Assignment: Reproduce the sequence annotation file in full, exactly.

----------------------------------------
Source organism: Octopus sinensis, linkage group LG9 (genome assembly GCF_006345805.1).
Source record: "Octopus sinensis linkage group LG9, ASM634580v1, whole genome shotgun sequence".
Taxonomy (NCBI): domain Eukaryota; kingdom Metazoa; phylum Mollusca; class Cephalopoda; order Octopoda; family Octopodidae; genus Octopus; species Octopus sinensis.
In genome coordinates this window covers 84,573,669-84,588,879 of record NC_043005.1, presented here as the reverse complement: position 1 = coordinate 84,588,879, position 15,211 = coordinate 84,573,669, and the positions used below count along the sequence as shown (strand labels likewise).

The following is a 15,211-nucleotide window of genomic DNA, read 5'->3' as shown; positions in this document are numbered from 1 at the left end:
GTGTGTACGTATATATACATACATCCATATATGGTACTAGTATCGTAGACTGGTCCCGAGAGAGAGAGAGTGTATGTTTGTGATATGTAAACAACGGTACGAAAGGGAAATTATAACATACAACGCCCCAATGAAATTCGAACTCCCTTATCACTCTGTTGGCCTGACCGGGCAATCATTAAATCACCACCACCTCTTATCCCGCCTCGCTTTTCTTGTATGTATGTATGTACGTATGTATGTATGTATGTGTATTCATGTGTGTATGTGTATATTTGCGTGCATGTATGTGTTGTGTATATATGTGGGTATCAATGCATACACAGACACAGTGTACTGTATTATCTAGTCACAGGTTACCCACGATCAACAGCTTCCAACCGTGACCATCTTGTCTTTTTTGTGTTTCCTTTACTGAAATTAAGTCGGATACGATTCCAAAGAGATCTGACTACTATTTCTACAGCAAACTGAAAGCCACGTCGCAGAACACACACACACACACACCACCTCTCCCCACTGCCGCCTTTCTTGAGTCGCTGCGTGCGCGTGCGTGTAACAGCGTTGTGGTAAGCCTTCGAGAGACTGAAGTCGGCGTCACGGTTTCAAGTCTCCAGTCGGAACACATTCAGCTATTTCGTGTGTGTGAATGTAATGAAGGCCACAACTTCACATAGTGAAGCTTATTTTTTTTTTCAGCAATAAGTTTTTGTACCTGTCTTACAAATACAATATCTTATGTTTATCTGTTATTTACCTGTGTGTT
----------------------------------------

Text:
Source organism: Octopus sinensis, linkage group LG9 (genome assembly GCF_006345805.1).
Source record: "Octopus sinensis linkage group LG9, ASM634580v1, whole genome shotgun sequence".
Taxonomy (NCBI): domain Eukaryota; kingdom Metazoa; phylum Mollusca; class Cephalopoda; order Octopoda; family Octopodidae; genus Octopus; species Octopus sinensis.
In genome coordinates this window covers 84,573,669-84,588,879 of record NC_043005.1, presented here as the reverse complement: position 1 = coordinate 84,588,879, position 15,211 = coordinate 84,573,669, and the positions used below count along the sequence as shown (strand labels likewise).

The following is a 15,211-nucleotide window of genomic DNA, read 5'->3' as shown; positions in this document are numbered from 1 at the left end:
GTGTGTACGTATATATACATACATCCATATATGGTACTAGTATCGTAGACTGGTCCCGAGAGAGAGAGAGTGTATGTTTGTGATATGTAAACAACGGTACGAAAGGGAAATTATAACATACAACGCCCCAATGAAATTCGAACTCCCTTATCACTCTGTTGGCCTGACCGGGCAATCATTAAATCACCACCACCTCTTATCCCGCCTCGCTTTTCTTGTATGTATGTATGTACGTATGTATGTATGTATGTGTATTCATGTGTGTATGTGTATATTTGCGTGCATGTATGTGTTGTGTATATATGTGGGTATCAATGCATACACAGACACAGTGTACTGTATTATCTAGTCACAGGTTACCCACGATCAACAGCTTCCAACCGTGACCATCTTGTCTTTTTTGTGTTTCCTTTACTGAAATTAAGTCGGATACGATTCCAAAGAGATCTGACTACTATTTCTACAGCAAACTGAAAGCCACGTCGCAGAACACACACACACACACACCACCTCTCCCCACTGCCGCCTTTCTTGAGTCGCTGCGTGCGCGTGCGTGTAACAGCGTTGTGGTAAGCCTTCGAGAGACTGAAGTCGGCGTCACGGTTTCAAGTCTCCAGTCGGAACACATTCAGCTATTTCGTGTGTGTGAATGTAATGAAGGCCACAACTTCACATAGTGAAGCTTATTTTTTTTTTCAGCAATAAGTTTTTGTACCTGTCTTACAAATACAATATCTTATGTTTATCTGTTATTTACCTGTGTGTT